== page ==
Monday, February 28, 2011

Traditions of our fathers

yeah about the everyday posts... just doesn't happen! Ah well, sometimes I feel like I go one step forward and two steps back. I love my kids so much, and I want to teach them, but sometimes I forget that they have to experience things one their own. I have to allow them to DO IT. I can't just protect them, and hide them from the world, or force them to do what I want them to do. Who's to say that MY way is the best way anyway? Yesterday, a child in my Primary gave a talk. It was on King Lamoni and Ammon. If you are LDS, you have all heard this story a million times. But the way in which this kid gave the talk even got me thinking. It was that good! Go figure the kid comes from what I consider to be GREAT parents!
Anyway, he started like this: "King Lamoni wanted to be a good king, but he only knew the traditions of his fathers. He hurt people when they made a mistake and killed people that didn't do what he commanded. He did not know any other way to rule his kingdom."

He told about how Ammon came and shared the teachings of Jesus with Lamoni and his people and how the people became a peaceful people IN TIME. I was reminded how important those words are. IN TIME. So often we learn a new skill, or a better way and expect ourselves to change over night. And, when we don't we beat ourselves up and then regress. Sometimes we even give up because it is not going the way that we think it should, or we are struggling with applying the lessons to our own life.

In this case I am talking about Love and Logic but it is so with so many aspects in our life. We have got to stop beating ourselves over the head, when we slip up. Think of it this way: Has any of your kids ever done this: observed other people walking, practiced once or twice, then suddenly took off running with out falling.

Um I'm going to say NO! More likely they crawl for a while, work on standing up on their own, walk one step, crawl some more, and PRACTICE a lot. But they keep at it, and add a little at a time. That is all we can do- a little at a time. I am doing so much better than I did a year ago, or even six months ago. I am aware of what I need to do, and at times I regress, and I forget. But I only know the traditions of my "fathers" so I have to retrain myself to a better way.

Thanks for reading , and I hope that I have offered some inspiration. Please spread the word, and comment if you have any suggestions for me.

Saturday, February 26, 2011

how to deal with Whining

Yesterday DH and I were talking and he suggested that I write in this blog more often. That I make this as a journal entry, and be completely honest with my mistakes and accomplishments. I also want to touch on lessons learned and give a link for love and logic so me readers can go check it out themselves. They have a great email system you can sign up for and get little tidbits of information, and suggestions. There is actually a seminar coming up March 5th in the Salt Lake area. It is a morning session for toddler and preschool parents, and an afternoon session for general information. I would love to go to both, but due to finances I will have to miss it. Too bad cause Jim Fay will be there, so if anyone else is interested I would HIGHLY recommend it!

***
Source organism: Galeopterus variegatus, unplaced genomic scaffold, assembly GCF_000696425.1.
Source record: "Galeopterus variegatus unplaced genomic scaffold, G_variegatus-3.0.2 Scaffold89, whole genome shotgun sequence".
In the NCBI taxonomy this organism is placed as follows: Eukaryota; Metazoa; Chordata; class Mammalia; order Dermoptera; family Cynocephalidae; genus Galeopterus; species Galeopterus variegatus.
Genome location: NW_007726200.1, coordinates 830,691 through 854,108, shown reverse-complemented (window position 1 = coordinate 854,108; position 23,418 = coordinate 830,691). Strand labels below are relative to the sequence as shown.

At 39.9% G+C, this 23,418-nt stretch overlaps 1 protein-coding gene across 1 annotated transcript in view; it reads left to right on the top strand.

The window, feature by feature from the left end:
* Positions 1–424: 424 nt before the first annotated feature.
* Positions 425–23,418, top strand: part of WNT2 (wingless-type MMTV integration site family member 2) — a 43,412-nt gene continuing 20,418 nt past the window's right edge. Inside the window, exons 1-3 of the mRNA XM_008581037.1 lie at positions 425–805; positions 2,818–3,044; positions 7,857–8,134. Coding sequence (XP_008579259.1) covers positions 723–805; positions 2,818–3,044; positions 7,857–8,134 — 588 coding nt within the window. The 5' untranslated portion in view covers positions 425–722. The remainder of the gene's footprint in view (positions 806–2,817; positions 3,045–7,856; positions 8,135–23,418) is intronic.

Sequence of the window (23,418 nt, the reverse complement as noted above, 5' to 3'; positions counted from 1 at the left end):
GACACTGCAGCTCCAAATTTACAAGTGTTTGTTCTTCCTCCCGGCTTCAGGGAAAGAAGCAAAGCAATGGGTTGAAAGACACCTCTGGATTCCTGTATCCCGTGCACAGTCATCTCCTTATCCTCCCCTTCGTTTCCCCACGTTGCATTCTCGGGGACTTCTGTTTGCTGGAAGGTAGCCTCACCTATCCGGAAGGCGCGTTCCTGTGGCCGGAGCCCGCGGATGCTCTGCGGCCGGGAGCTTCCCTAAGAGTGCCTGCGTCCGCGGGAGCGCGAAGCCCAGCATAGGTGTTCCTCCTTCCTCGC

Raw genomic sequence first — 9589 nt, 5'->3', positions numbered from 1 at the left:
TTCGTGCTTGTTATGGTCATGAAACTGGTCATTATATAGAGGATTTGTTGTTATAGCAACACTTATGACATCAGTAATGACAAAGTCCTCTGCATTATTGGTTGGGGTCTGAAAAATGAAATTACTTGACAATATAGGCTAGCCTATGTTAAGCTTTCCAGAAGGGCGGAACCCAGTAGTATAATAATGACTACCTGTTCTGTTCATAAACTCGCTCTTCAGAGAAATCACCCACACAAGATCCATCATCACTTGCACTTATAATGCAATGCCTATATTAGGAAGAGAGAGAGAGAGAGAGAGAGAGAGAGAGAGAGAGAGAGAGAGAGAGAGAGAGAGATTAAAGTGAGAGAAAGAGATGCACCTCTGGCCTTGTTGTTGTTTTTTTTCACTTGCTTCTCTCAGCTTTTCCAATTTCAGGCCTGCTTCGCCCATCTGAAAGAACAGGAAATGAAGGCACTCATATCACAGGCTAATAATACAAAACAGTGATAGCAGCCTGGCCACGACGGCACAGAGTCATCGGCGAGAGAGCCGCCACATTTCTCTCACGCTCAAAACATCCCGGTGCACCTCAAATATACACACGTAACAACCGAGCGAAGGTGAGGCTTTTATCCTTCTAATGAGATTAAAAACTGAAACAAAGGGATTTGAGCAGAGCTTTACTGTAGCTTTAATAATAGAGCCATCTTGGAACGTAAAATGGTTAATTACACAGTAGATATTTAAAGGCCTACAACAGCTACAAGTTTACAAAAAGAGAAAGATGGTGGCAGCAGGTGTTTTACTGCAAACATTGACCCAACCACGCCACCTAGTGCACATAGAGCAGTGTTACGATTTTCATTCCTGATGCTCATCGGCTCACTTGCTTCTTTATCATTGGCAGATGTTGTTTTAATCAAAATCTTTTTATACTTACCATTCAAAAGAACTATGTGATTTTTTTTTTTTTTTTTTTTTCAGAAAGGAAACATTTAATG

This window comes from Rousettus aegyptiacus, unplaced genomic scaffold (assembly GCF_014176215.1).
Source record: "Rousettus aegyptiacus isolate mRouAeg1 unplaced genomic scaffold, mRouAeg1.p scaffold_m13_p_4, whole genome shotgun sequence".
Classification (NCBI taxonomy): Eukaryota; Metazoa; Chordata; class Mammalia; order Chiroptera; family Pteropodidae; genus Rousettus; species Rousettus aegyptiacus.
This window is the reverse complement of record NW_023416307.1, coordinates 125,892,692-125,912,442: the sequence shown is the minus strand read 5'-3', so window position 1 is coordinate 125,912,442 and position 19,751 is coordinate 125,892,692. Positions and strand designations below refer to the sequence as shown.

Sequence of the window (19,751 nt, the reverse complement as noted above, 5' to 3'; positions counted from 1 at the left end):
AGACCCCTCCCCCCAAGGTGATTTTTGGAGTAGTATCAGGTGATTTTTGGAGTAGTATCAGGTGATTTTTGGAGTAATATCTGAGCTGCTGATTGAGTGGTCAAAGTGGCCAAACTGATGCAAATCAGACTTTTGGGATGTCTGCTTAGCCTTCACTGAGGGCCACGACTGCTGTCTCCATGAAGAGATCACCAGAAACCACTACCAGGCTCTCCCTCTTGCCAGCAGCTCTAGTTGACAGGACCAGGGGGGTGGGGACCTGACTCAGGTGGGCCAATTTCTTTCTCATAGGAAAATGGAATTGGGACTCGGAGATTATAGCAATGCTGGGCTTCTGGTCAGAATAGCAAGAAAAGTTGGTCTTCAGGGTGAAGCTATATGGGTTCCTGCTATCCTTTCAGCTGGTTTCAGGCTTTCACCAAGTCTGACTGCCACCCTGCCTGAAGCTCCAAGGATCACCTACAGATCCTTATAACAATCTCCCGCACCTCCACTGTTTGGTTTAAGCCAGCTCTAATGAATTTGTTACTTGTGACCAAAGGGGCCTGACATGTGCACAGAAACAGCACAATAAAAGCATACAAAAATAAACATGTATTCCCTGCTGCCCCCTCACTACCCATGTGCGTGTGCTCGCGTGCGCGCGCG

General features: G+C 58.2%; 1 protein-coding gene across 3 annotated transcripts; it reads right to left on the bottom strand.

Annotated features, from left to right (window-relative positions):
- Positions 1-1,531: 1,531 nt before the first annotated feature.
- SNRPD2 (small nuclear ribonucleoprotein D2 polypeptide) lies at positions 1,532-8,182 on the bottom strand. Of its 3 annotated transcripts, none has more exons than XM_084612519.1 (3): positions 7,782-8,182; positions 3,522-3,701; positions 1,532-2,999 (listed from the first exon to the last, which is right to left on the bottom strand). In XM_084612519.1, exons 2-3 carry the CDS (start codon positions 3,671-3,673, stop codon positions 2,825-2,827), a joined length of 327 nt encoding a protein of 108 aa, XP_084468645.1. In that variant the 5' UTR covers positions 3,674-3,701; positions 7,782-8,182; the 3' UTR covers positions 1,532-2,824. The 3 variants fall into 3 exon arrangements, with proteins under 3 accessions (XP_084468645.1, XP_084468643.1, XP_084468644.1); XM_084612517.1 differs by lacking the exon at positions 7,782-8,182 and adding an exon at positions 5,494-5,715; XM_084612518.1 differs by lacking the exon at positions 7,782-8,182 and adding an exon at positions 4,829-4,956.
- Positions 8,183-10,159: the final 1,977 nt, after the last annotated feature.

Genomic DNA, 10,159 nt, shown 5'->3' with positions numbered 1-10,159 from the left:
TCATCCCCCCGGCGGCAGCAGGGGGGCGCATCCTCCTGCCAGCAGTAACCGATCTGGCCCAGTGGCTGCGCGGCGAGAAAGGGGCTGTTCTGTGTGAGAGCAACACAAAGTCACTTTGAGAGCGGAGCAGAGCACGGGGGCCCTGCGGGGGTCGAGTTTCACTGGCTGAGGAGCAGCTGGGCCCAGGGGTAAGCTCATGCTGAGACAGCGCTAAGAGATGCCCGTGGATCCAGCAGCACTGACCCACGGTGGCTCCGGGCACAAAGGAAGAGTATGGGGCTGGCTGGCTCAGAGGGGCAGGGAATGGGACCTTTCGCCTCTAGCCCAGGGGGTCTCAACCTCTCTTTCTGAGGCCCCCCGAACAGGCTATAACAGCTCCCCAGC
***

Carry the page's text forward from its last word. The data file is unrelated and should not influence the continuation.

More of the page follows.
So, on to today's post. Whining! Agh, nothing drives a mommy more crazy than hearing her child WHINE! Well I guess talking back is right up there too. The little ones have been REALLY whiny lately and the older one has had a mouth on him. He claims that he needs verification on what "talking back" really is, so I told him that if he is responding to an instruction, request, or other, with an attitude attached, then we would consider that talking back and disrespectful. Then I told him "you know when this is happening ha?" Hmmm... that left him speechless. So, when DD was whining this morning, I used the energy drain method I have talked about before, and said "sweetie, when you whine I can't understand you and it REALLY drains my energy. So you are going to have to find a way to give me back my energy. Are you going to pay me back with your toys, or money?" Her response was great-"I got money's!" She ran to the table and got a penny that she had been carrying around and gave it me. "I all done now mommy!" Not a whole lot, but she is 2 years old, so it will do for now, because she showed that she understood the concept. Then my oldest who witnessed this and piped in "what do I have to pay for talking back?" "hmmm.." I said "not money, you don't care about that. You will probably have to pay me back with an extra chore. Bummer."